The state’s Supreme Court ruled Friday that New Hampshire parents who can’t afford a lawyer and are charged with abuse or neglect can now be appointed a lawyer on a case-by-case basis.
For the last year and a half, due to budget cuts, the state has not provided low income parents with lawyers.
Jeanne Herrick with the New Hampshire Attorney General’s office says the ruling lines up with the state’s position that there is no absolute right to counsel. She says it’s now up to a judge to decide.
The New Hampshire Department of Transportation wants to see the number of traffic fatalities go to zero.
The department is partnering with other state agencies, organizations, and businesses to create the ‘New Hampshire Driving Toward Zero Coalition.’ The coalition launched the ‘Driving Toward Zero’ campaign today.
New Hampshire Department of Transportation Commissioner, Chris Clement, says he’s often asked whether an effort to reduce accident fatalities to zero is even possible.
This is a closer look at the Supreme Court’s Ruling as it relates to Medicaid in the Granite State. Under the upheld law, an additional 17 million people nationwide are set to become eligible for Medicaid in 2014. That’s a 27 percent increase. The new threshold is $29,000 dollars a year for a family of four.
New Hampshire insurance carriers say they are generally supportive of the Supreme Court’s health care ruling.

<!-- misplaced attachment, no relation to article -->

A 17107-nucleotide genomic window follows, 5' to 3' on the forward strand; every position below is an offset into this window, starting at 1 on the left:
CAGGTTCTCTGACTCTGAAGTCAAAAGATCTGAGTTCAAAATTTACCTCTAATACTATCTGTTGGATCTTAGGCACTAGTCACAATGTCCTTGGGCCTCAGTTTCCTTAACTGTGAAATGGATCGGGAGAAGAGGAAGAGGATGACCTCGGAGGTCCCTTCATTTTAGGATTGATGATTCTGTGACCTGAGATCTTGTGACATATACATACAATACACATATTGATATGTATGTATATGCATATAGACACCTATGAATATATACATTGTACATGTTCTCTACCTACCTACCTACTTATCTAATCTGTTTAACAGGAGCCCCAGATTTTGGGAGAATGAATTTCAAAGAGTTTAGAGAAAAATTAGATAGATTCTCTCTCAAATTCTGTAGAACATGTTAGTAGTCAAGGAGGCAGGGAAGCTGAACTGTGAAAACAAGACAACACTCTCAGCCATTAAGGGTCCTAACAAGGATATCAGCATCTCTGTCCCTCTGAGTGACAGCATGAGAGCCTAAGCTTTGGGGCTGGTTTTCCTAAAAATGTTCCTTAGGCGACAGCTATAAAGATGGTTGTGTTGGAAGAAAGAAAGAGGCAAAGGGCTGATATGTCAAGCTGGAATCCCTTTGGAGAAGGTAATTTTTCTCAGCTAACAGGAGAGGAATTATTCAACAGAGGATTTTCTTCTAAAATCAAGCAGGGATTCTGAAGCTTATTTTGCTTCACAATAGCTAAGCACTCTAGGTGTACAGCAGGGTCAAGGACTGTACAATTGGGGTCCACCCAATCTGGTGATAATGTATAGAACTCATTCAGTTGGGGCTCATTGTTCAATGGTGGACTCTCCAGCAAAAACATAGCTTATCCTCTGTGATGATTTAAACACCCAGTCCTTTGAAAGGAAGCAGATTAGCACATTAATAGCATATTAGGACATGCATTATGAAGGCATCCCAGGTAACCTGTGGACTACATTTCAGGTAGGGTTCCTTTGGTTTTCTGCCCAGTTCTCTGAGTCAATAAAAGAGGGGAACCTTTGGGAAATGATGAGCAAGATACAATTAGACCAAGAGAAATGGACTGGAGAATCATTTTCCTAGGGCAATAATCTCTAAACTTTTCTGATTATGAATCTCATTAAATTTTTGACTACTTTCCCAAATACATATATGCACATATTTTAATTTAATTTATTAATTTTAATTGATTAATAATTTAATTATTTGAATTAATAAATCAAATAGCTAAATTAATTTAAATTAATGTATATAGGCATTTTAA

MVP Health Care says it supports many of the goals of the ACA, such as ensuring that all Americans have affordable health coverage and access to high-quality care. However, the company says there are parts of the act that policymakers should reconsider, such as the cuts to Medicare Advantage health benefit plans and the “Small Business Health Insurance Tax.”
The U.S. Supreme Court is expected to rule today in the constitutionality of the Affordable Care Act. Today is the last day of the Court's current term, and the ruling is expected to be released not long after 10 a.m.
NHPR will bring you coverage through the day and the days ahead of what this highly-anticipated decision will mean.
Join us today at 2:00 p.m. for a special edition of Talk of the Nation and check back at NHPR.org for updates.
The biggest surprise Thursday morning at the Supreme Court will be if the justices do not issue their most-anticipated decision of the year — on the constitutionality of the Affordable Care Act; the health care overhaul enacted in 2010.
Wednesday the New Hampshire House and Senate overrode seven of Gov. John Lynch’s vetoes and allowed six to stand.
The voting came rapid-fire in the Senate, which made it through seven of its own bills in the morning, and then waited for the House to work through its backlog in the afternoon. The House votes came at a statelier pace at first, but then picked up after lunch. At the end of the day seven of Lynch's vetoes were knocked down, and six allowed to stand.
The Legislature has overridden Governor Lynch’s veto of a voter ID law. The bill allows a variety of forms this fall—including student IDs. Starting next year, only government issued identifications, including driver’s licenses, military ID’s and passports will be accepted.
Representative David Bates of Windham told colleagues that tighter restrictions are needed to ensure fair elections.
Senator Jeanne Shaheen and New Hampshire Community College Chancellor Ross Gittell are calling on Congress to hold down interest rates on school loans. The rates are scheduled to double for new federal subsidized Stafford loans on July first.